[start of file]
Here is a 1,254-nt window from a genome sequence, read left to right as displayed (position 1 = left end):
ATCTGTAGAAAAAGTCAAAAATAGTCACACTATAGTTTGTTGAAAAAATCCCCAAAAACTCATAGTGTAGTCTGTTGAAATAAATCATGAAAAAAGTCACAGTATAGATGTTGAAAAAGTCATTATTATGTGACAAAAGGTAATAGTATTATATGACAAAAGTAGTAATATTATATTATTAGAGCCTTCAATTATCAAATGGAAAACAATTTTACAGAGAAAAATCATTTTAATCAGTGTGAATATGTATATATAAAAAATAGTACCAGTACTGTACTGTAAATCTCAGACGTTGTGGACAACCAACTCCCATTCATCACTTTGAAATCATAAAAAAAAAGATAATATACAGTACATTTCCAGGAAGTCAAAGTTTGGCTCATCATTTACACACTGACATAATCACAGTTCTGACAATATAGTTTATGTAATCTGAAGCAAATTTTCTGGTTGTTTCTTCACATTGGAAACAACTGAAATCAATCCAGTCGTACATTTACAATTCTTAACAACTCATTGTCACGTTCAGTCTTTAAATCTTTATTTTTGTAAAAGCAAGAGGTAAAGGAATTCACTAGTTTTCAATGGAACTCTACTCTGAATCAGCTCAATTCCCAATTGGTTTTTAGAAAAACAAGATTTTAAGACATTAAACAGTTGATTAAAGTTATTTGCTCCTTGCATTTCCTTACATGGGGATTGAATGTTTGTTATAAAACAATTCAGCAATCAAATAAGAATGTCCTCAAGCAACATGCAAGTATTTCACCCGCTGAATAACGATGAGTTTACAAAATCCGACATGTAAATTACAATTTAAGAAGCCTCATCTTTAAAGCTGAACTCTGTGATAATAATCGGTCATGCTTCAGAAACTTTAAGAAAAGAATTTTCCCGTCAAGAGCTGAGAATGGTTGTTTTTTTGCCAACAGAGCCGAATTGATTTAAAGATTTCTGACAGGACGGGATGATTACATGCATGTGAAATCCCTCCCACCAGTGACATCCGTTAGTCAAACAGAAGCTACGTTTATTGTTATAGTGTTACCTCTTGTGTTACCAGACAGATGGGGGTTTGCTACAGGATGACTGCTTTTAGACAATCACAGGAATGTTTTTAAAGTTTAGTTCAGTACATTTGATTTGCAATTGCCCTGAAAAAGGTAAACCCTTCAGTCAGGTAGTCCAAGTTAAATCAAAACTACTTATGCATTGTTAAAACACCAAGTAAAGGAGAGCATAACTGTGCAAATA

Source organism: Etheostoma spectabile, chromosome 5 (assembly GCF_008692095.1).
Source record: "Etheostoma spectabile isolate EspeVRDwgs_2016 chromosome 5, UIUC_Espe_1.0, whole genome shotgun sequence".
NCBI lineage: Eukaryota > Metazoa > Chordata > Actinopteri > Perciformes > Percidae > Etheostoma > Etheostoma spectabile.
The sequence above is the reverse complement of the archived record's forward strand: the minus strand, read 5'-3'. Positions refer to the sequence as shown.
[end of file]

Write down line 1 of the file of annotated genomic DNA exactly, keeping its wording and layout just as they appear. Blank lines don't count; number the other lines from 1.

Here is a 1,254-nt window from a genome sequence, read left to right as displayed (position 1 = left end):